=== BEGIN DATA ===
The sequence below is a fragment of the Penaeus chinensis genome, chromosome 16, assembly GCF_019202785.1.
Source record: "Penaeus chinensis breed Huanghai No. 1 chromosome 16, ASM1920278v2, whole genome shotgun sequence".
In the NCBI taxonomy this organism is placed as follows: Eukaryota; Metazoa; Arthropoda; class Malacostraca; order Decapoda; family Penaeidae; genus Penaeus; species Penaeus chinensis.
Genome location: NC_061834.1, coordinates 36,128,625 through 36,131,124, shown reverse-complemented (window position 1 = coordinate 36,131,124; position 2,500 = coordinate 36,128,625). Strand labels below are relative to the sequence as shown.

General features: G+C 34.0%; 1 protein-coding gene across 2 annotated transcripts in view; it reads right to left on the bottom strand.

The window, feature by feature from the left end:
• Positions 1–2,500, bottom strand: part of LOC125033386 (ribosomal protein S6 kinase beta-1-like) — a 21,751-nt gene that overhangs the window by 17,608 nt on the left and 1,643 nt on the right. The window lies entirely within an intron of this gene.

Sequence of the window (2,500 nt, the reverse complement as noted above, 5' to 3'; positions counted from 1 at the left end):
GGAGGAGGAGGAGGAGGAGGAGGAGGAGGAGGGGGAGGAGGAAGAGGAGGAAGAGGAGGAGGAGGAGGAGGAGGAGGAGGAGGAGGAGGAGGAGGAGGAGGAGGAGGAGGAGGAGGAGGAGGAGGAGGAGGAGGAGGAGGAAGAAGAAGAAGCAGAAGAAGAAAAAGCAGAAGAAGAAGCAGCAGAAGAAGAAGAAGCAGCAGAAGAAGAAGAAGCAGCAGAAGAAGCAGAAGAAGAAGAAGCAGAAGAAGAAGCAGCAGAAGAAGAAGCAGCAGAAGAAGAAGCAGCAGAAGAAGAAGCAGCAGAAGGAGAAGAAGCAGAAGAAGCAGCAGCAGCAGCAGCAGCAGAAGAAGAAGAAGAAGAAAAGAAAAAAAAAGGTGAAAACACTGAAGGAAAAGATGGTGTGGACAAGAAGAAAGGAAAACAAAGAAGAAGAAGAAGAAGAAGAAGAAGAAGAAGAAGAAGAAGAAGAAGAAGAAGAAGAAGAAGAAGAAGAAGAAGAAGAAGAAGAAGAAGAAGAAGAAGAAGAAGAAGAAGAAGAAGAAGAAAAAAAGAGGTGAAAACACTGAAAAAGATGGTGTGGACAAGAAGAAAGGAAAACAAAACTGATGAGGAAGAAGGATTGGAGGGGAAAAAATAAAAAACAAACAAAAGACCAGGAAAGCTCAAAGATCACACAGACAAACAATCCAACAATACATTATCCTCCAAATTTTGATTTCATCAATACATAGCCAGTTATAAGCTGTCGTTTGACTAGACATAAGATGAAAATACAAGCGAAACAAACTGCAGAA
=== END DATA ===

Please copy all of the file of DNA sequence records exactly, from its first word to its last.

The sequence below is a fragment of the Penaeus chinensis genome, chromosome 16, assembly GCF_019202785.1.
Source record: "Penaeus chinensis breed Huanghai No. 1 chromosome 16, ASM1920278v2, whole genome shotgun sequence".
In the NCBI taxonomy this organism is placed as follows: Eukaryota; Metazoa; Arthropoda; class Malacostraca; order Decapoda; family Penaeidae; genus Penaeus; species Penaeus chinensis.
Genome location: NC_061834.1, coordinates 36,128,625 through 36,131,124, shown reverse-complemented (window position 1 = coordinate 36,131,124; position 2,500 = coordinate 36,128,625). Strand labels below are relative to the sequence as shown.

General features: G+C 34.0%; 1 protein-coding gene across 2 annotated transcripts in view; it reads right to left on the bottom strand.

The window, feature by feature from the left end:
• Positions 1–2,500, bottom strand: part of LOC125033386 (ribosomal protein S6 kinase beta-1-like) — a 21,751-nt gene that overhangs the window by 17,608 nt on the left and 1,643 nt on the right. The window lies entirely within an intron of this gene.

Sequence of the window (2,500 nt, the reverse complement as noted above, 5' to 3'; positions counted from 1 at the left end):
GGAGGAGGAGGAGGAGGAGGAGGAGGAGGAGGGGGAGGAGGAAGAGGAGGAAGAGGAGGAGGAGGAGGAGGAGGAGGAGGAGGAGGAGGAGGAGGAGGAGGAGGAGGAGGAGGAGGAGGAGGAGGAGGAGGAGGAGGAGGAAGAAGAAGAAGCAGAAGAAGAAAAAGCAGAAGAAGAAGCAGCAGAAGAAGAAGAAGCAGCAGAAGAAGAAGAAGCAGCAGAAGAAGCAGAAGAAGAAGAAGCAGAAGAAGAAGCAGCAGAAGAAGAAGCAGCAGAAGAAGAAGCAGCAGAAGAAGAAGCAGCAGAAGGAGAAGAAGCAGAAGAAGCAGCAGCAGCAGCAGCAGCAGAAGAAGAAGAAGAAGAAAAGAAAAAAAAAGGTGAAAACACTGAAGGAAAAGATGGTGTGGACAAGAAGAAAGGAAAACAAAGAAGAAGAAGAAGAAGAAGAAGAAGAAGAAGAAGAAGAAGAAGAAGAAGAAGAAGAAGAAGAAGAAGAAGAAGAAGAAGAAGAAGAAGAAGAAGAAGAAGAAGAAGAAGAAGAAGAAGAAAAAAAGAGGTGAAAACACTGAAAAAGATGGTGTGGACAAGAAGAAAGGAAAACAAAACTGATGAGGAAGAAGGATTGGAGGGGAAAAAATAAAAAACAAACAAAAGACCAGGAAAGCTCAAAGATCACACAGACAAACAATCCAACAATACATTATCCTCCAAATTTTGATTTCATCAATACATAGCCAGTTATAAGCTGTCGTTTGACTAGACATAAGATGAAAATACAAGCGAAACAAACTGCAGAA